With A-Level results day comes that moment when thousands of young people will be opening the results that will lead to the next big step in their lives.
Many will make the choice to go to university – though they may not know which campus they will be heading to as yet. Others however will be considering an apprenticeship or vocational qualification as an equally valid route into the workplace, and perhaps one that more should consider.
Vocational qualifications are an option misunderstood by many. Recent research by The Student Room found only 11% of young people feel ‘fully informed’ about apprenticeships, while 40% say they have received ‘very little’ or ‘no information’ about them. Not getting enough information on apprenticeships and other vocational qualifications can lead many young people to believe that university is the only route for them if they want a successful career. However, it is more than possible to start a career in highly-respected professions such as law, public relations and accounting by undertaking a vocational qualification or apprenticeship.
With student satisfaction with their overall university experiences falling, vocational qualifications make for a compelling alternative – indeed nearly half of graduates have told AAT that they would have had better career prospects if they’d gone down the vocational route. Many employers are looking at this as a good way of getting staff that are well trained and who will be able to get to know the business over time and be a good fit. The government has also set a target for businesses to create three million new apprenticeship positions before the year 2020, so there will be more and more opportunities for anyone wanting to do an apprenticeship in the next few years.
Students who study an AAT vocational accounting qualification instead of going to university after their A-Levels often find that when they meet other colleagues their age who went to university, they may be less confident in the workplace, and less sure of their practical skills. This is because when studying vocational qualifications, you learn in a practical, real-world environment, where you can apply your knowledge immediately. This can be a better way of learning for those who may not have been as academically focused and who don’t always enjoy learning from a book all the time.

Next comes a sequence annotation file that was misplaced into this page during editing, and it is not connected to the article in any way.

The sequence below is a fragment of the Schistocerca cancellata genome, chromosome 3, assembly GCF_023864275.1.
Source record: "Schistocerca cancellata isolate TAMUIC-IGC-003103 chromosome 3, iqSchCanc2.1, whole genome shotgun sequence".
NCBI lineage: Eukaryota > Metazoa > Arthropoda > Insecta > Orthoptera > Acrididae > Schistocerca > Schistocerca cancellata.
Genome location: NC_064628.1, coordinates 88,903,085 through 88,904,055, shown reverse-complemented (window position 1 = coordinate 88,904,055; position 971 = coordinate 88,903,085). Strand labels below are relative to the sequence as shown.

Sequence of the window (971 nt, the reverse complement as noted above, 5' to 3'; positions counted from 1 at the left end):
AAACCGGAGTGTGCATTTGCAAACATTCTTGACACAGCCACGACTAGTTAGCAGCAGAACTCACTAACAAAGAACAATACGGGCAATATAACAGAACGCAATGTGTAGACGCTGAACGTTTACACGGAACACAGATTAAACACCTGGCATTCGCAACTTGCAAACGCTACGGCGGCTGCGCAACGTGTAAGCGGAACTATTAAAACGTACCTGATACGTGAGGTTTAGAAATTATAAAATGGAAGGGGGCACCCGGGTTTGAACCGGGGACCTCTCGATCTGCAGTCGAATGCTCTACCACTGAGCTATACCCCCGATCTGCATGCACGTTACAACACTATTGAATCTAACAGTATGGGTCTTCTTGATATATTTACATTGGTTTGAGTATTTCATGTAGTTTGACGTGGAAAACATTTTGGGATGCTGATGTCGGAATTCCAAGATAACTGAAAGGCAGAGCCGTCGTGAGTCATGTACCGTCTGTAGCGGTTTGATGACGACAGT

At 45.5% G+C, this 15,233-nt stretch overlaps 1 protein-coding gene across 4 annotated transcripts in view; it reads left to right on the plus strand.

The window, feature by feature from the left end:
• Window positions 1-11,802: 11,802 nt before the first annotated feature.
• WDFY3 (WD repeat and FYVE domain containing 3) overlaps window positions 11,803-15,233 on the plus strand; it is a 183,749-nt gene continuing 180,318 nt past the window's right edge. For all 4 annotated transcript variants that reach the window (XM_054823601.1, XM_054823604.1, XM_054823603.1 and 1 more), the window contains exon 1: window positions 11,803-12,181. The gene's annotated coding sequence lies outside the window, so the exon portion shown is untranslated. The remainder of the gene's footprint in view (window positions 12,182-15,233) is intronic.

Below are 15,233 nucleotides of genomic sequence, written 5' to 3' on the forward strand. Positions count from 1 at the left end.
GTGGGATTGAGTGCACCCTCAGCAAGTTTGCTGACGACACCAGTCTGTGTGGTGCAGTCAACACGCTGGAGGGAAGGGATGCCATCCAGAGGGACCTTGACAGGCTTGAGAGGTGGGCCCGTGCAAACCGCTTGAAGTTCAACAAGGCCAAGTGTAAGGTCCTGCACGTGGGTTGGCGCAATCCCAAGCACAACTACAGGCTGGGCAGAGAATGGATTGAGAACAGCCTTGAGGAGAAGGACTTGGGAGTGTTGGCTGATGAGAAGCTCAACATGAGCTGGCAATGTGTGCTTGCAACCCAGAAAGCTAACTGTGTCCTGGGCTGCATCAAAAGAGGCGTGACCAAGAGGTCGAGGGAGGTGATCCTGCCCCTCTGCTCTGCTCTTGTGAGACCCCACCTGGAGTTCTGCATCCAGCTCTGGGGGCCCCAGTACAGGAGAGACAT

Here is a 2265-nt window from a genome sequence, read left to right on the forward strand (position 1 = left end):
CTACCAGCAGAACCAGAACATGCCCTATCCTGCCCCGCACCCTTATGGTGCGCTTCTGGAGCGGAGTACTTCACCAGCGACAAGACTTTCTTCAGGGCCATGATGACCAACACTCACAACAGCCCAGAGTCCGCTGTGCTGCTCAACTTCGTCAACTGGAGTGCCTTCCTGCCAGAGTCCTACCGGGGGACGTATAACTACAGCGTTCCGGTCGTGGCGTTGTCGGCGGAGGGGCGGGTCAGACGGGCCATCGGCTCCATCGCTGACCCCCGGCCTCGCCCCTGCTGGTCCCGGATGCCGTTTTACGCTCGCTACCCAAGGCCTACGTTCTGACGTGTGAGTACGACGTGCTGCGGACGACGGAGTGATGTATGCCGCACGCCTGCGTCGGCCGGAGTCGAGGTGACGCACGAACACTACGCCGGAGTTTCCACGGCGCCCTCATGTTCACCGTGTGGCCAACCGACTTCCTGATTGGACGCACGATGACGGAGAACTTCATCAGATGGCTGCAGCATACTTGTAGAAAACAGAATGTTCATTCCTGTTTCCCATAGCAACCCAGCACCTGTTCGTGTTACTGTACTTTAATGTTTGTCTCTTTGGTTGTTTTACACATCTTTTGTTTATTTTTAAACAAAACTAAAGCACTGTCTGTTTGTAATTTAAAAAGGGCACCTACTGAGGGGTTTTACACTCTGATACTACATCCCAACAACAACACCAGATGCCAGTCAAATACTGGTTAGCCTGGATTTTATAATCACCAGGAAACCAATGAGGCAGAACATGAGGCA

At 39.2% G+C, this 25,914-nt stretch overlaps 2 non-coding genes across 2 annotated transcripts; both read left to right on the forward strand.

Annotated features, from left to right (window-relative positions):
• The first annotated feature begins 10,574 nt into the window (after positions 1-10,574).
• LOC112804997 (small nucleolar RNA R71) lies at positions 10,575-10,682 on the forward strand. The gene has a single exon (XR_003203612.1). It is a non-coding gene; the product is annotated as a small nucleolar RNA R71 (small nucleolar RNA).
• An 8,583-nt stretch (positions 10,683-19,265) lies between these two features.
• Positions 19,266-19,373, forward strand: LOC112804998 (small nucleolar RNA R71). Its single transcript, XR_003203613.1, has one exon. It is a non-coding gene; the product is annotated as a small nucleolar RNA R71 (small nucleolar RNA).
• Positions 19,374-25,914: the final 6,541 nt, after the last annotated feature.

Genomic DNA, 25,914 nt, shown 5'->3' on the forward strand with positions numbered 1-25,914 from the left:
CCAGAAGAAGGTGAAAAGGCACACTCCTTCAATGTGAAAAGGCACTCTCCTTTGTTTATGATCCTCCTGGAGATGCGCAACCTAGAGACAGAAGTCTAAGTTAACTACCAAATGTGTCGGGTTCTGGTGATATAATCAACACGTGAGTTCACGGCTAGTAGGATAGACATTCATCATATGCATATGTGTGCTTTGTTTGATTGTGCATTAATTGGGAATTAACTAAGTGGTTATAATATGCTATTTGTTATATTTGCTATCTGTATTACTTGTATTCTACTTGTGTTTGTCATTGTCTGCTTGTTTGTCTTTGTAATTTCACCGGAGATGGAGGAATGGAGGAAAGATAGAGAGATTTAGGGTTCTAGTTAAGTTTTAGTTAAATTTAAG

University is a worthwhile experience and undoubtedly remains the best choice for many academic-minded students. However, with tuition fees now set to rise to up to £9,250 in 2017, many may now be wondering whether they can afford to take on debts necessary to afford those fees. With a vocational qualification, you will be earning a salary while you learn, meaning that you could be saving money rather than building up debt. In addition, a recent study by the Intergenerational Foundation has recently found that there may no longer be a ‘graduate premium’, where university graduates earn more over a lifetime than non-graduates. This is because any extra earnings are wiped out by the increase in tuition fees and increasing costs of being at university. The loss of the graduate premium should make people think about what the reasons they are going to university are, and whether the potential debt will make it worth it.
Thinking carefully about your future after you receive your results is essential. Some graduates can end up with regrets because of the route they took after their A-Levels – and indeed nearly two thirds told us if young people were better informed about the extent of the debt university education brings, then many would opt to take a vocational route instead.
To guard against this, you need to ensure that the path you decide to take is the right option for you, your personality, and your future goals.
Photo: Roselyn Raphel is an architecture graduate who struggled to find employment after completing her degree. This made her realise she needed to look into other qualifications. Roselyn currently works at Asda and is studying for her AAT qualifications.
A version of this article first appeared on the Huffington Post
Mark Farrar is the Chief Executive of AAT.